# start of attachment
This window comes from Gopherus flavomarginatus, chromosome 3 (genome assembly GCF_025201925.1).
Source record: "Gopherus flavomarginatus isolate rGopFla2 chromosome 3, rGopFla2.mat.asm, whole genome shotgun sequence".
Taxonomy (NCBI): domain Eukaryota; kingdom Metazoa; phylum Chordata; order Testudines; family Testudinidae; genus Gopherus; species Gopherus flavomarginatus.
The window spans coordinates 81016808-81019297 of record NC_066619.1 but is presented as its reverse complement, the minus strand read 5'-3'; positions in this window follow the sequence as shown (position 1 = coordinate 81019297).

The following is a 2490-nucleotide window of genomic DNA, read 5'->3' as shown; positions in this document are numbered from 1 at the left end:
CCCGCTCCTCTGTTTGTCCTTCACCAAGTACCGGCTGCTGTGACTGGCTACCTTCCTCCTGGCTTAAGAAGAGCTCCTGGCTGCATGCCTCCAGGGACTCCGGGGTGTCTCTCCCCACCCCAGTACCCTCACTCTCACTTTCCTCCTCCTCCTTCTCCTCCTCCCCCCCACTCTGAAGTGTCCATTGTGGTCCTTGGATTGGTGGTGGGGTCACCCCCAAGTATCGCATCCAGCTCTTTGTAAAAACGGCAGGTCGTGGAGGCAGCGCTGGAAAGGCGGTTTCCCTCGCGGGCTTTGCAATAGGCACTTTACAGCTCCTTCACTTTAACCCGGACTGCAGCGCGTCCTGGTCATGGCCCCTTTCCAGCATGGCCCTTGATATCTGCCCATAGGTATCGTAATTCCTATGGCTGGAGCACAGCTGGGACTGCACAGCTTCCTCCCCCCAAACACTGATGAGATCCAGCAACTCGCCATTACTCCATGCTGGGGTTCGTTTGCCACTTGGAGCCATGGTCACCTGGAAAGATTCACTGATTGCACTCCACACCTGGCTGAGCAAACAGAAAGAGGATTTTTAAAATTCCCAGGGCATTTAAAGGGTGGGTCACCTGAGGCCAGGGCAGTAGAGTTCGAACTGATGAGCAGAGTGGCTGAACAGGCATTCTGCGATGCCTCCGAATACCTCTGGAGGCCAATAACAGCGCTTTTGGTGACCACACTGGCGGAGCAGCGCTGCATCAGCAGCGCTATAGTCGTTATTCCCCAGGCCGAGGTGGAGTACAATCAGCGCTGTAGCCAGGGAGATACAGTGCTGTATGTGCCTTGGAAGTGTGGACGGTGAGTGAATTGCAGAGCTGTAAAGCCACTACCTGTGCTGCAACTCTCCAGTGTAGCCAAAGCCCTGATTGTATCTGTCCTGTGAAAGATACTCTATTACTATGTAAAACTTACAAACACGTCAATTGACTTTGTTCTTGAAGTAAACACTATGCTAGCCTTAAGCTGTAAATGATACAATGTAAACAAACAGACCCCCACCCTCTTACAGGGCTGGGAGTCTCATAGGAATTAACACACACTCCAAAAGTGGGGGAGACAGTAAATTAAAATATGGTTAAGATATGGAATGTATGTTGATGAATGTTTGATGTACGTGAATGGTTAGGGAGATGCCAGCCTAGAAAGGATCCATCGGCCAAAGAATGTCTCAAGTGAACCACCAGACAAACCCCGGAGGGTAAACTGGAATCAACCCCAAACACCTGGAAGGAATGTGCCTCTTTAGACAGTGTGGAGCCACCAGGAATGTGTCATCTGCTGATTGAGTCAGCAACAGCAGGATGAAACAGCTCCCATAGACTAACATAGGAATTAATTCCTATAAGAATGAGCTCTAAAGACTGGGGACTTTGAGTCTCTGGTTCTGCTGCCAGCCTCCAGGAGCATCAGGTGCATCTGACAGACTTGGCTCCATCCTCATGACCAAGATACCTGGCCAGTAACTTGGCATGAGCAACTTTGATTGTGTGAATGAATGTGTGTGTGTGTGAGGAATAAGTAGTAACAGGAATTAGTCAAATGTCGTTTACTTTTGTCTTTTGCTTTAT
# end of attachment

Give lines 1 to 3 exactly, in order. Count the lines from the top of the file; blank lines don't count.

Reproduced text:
This window comes from Gopherus flavomarginatus, chromosome 3 (genome assembly GCF_025201925.1).
Source record: "Gopherus flavomarginatus isolate rGopFla2 chromosome 3, rGopFla2.mat.asm, whole genome shotgun sequence".
Taxonomy (NCBI): domain Eukaryota; kingdom Metazoa; phylum Chordata; order Testudines; family Testudinidae; genus Gopherus; species Gopherus flavomarginatus.